The priesthood of the New Testament is closely bound to the Eucharist. Because of this, today, on the solemnity of Corpus Domini and almost at the end of the Year for Priests, we are invited to meditate on the relationship between the Eucharist and the priesthood of Christ. Oriented in this direction also are the first reading and the responsorial psalm, which present the figure of Melchizedek.
The brief passage from the Book of Genesis (cf. 14:18-20) states that Melchizedek, king of Salem, was "priest of God Most High," and because of this "offered bread and wine" and "blessed Abram," returning from a victory in battle; Abram himself gave him a tenth of everything. The Psalm, in turn, contains in the last verse a solemn expression, an oath of God himself, who declares to the King Messiah: "You are a priest for ever after the order of Melchizedek" (Psalm 110:4); thus the Messiah is not only proclaimed king, but also priest.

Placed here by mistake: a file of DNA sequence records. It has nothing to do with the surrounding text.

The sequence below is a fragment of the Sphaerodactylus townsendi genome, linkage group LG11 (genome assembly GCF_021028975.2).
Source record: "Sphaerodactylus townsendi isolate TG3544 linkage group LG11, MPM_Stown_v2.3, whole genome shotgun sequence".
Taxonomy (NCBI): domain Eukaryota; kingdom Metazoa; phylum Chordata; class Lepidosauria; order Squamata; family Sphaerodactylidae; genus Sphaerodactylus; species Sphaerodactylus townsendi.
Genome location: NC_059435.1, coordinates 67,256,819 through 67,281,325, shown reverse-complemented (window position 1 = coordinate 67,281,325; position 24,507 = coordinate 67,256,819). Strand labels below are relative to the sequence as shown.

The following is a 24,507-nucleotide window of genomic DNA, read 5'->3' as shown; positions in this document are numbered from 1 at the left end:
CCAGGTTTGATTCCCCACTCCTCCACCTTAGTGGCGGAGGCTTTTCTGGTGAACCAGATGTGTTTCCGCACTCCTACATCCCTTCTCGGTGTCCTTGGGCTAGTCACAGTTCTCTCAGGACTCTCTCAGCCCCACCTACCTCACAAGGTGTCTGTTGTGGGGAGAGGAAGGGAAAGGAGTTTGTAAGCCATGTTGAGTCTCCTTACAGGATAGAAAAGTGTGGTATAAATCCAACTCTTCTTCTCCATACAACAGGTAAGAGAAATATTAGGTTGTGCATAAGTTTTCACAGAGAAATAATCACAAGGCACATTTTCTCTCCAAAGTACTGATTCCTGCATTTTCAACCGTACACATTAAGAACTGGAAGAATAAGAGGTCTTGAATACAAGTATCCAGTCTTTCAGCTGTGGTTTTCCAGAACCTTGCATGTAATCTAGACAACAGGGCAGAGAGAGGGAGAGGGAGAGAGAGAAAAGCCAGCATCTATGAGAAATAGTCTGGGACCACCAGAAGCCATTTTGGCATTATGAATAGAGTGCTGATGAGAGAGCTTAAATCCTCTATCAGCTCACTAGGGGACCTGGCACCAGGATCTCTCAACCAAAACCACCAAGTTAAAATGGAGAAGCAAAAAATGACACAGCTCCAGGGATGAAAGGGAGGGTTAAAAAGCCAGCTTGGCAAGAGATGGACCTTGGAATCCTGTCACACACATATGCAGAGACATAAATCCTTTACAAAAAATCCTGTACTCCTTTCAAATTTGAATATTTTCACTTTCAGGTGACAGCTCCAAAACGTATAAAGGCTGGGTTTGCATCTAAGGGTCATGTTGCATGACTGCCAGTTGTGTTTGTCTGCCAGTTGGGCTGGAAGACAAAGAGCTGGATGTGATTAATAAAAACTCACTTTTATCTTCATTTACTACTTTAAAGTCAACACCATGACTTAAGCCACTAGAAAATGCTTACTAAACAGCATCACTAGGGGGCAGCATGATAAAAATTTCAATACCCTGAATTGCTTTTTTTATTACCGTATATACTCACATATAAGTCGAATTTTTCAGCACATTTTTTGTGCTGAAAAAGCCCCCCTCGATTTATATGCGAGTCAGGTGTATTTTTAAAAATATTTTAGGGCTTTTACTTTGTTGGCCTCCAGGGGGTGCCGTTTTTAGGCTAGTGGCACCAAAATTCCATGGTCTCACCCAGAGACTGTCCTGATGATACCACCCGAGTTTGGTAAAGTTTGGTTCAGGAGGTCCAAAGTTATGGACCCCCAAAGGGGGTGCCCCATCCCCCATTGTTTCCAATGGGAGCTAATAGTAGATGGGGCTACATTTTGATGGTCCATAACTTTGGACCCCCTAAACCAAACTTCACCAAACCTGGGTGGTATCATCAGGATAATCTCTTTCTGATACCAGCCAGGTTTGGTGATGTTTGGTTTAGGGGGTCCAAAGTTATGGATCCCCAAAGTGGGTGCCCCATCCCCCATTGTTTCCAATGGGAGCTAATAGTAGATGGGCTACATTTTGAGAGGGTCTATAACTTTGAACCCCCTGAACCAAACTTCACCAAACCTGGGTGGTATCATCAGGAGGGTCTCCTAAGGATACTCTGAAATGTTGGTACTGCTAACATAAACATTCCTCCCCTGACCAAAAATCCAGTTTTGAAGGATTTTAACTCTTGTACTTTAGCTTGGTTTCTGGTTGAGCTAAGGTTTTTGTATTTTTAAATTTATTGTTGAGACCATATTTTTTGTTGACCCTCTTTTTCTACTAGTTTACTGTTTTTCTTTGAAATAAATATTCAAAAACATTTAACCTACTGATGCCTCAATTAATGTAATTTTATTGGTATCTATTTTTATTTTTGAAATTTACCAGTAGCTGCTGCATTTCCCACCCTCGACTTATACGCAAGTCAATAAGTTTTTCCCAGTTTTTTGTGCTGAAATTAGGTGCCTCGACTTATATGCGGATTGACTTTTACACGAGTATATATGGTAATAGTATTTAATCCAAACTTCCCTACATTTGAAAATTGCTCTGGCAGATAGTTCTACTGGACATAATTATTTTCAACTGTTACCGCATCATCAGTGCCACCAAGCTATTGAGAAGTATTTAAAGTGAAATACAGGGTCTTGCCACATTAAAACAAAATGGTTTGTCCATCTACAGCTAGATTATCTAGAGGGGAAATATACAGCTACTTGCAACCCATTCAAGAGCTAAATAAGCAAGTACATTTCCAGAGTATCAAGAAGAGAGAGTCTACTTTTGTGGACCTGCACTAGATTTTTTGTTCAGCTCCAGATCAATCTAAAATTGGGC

From this passage the author of the Letter to the Hebrews takes the cue for his ample and articulated exposition. And we re-echoed it in the refrain: "You are a priest for ever, Lord Christ": virtually a profession of faith, which acquires a particular meaning in today's feast. It is the joy of the community, the joy of the whole Church that, contemplating and adoring the Most Blessed Sacrament, recognizes in it the real and permanent presence of Jesus as High and Eternal Priest.
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